A few months ago I read Scott Hahn’s small but wonderful book Understanding “Our Father”: Biblical Reflections on the Lord’s Prayer. It totals only 146 pages of which the first 78 pages are about the different petitions/sections of the Lord’s Prayer. Part two of the book contains reflections from early Church Fathers St. Cyprian, St. Cyril, St. John Chrysostom and St. Augustine. It’s a fast-paced and interesting read that I highly recommend to anyone wanting to delve deeper into this prayer. I only began to really study the prayer a few short years ago. It is too easily dismissed (and overlooked) by even Christians themselves which, when you think about it, is pretty arrogant considering the Source of the words.
Instead of my feeble attempts at discussion I’ll turn instead to today’s Office of Readings containing the following portion from a letter to Proba by St. Augustine. In the letter Augustine demonstrates the breadth of the Lord’s Prayer as well as the attitude of our heart that we bring to the table.
We read, for example: May you receive glory among all the nations as you have among us, and May your prophets prove themselves faithful. What does this mean but Hallowed be your name?
We read: Lord of power and might, touch our hearts and show us your face, and we shall be saved. What does this mean but Thy kingdom come?
We read: Direct my ways by your word, and let no sin rule over me. What does this mean but Thy will be done on earth as it is in heaven?
We read: Do not give me poverty or riches. What does this mean but Give us this day our daily bread?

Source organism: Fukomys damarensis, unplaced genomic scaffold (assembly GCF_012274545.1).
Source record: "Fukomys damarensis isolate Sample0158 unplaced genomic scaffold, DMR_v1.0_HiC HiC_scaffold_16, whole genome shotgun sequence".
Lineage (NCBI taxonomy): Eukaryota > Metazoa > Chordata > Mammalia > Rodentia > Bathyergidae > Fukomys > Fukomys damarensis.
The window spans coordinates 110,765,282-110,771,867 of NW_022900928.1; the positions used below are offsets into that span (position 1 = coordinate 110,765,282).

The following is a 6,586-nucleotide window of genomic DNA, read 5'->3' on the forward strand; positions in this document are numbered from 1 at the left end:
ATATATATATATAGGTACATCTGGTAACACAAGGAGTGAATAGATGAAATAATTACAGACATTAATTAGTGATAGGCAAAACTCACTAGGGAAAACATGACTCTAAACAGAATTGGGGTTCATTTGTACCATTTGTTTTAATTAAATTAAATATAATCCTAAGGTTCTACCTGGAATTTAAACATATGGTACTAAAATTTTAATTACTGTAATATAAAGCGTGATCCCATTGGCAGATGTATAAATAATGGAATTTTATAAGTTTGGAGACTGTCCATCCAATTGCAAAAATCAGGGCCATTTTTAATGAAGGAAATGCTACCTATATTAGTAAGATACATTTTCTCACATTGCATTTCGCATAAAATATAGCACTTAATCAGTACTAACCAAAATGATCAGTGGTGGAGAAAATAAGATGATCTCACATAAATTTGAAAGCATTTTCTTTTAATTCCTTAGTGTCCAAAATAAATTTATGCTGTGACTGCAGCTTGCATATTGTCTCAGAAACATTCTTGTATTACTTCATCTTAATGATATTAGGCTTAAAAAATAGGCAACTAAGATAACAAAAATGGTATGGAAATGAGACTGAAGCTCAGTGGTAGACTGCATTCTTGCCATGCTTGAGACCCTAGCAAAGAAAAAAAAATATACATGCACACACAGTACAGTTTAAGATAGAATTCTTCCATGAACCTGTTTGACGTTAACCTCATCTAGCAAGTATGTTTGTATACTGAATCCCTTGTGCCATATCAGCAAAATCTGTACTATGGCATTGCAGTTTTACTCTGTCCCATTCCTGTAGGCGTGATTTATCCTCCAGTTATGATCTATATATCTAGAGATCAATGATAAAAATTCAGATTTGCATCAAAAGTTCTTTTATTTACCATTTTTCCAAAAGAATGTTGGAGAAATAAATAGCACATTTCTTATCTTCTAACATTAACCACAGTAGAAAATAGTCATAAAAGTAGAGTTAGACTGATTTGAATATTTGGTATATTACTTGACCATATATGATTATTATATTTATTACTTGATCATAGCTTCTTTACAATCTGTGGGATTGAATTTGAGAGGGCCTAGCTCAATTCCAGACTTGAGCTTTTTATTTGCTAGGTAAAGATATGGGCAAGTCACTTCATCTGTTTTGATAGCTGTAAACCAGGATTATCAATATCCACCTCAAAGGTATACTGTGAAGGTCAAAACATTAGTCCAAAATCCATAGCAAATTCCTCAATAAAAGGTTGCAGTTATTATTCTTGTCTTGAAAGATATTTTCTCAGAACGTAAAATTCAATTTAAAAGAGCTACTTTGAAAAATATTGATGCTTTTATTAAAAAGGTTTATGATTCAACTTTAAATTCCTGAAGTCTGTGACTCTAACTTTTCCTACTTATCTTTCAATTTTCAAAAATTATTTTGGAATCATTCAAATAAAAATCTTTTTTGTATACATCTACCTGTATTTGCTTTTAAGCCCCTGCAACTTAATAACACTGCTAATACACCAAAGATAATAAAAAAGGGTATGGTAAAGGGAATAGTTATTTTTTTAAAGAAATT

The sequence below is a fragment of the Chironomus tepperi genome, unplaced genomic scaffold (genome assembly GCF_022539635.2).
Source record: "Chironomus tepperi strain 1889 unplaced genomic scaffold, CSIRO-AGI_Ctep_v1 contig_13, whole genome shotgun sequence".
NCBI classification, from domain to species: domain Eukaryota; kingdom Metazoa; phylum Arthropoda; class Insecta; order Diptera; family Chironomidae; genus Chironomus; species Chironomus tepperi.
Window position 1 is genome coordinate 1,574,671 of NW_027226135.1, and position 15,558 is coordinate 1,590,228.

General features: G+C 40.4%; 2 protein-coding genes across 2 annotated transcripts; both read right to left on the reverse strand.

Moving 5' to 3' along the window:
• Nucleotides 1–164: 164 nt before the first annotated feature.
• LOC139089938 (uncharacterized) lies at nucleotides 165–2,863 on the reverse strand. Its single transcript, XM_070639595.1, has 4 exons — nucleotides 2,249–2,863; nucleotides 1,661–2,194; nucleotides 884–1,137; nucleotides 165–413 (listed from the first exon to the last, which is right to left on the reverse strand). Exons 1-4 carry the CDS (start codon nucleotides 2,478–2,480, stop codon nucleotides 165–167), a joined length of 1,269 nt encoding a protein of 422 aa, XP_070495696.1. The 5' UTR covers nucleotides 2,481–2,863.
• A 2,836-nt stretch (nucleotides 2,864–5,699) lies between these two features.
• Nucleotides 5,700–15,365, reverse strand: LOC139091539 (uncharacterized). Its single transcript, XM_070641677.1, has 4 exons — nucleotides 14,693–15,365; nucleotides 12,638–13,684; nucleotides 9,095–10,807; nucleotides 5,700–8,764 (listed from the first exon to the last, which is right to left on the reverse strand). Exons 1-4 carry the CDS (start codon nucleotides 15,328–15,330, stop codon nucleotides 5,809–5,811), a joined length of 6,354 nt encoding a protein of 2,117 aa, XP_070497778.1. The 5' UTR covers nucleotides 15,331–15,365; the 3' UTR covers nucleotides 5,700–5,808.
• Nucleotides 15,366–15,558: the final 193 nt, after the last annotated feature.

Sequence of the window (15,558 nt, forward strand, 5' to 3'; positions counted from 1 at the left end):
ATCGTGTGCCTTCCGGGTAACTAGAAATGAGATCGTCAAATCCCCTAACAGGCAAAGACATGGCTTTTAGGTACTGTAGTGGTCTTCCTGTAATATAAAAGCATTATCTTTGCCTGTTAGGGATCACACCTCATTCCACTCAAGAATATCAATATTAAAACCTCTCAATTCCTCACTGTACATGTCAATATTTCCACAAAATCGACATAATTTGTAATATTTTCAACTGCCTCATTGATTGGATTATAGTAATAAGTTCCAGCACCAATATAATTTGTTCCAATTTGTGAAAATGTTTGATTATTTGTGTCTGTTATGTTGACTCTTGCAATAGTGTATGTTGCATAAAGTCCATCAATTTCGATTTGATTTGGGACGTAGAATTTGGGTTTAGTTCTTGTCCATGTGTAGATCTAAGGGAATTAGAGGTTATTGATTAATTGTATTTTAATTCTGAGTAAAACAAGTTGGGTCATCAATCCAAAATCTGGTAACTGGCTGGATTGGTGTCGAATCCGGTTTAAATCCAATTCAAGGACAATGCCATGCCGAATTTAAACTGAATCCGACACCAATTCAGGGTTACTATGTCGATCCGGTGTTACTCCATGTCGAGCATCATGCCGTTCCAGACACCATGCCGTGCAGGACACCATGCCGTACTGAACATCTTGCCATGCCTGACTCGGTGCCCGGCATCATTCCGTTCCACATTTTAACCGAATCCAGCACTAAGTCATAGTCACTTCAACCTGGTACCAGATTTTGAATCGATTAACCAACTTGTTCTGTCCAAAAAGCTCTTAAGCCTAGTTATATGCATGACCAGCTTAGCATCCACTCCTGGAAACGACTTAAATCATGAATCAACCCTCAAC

We read: Lord, remember David and all his patient suffering, and Lord, if I have done this, if there is guilt on my hands, if I have repaid evil for evil… What does that mean but Forgive us our trespasses as we forgive those who trespass against us?
We read: Rescue me, God, from my enemies, deliver me from those who rise up against me. What does this mean but Deliver us from evil?
If you study every word of the petitions of Scripture, you will find, I think, nothing that is not contained and included in the Lord’s Prayer. When we pray, then, we may use different words to say the same things, but we may not say different things.
We should not hesitate to make these prayers for ourselves, for our friends, for strangers, and even for enemies, though the emotions in our heart may vary with the strength or weakness of our relationships with individuals.
You now know, I think, the attitudes you should bring to prayer, as well as the petitions you should make, and this not because of what I have taught you but thanks to the teaching of the one who has been pleased to teach us all.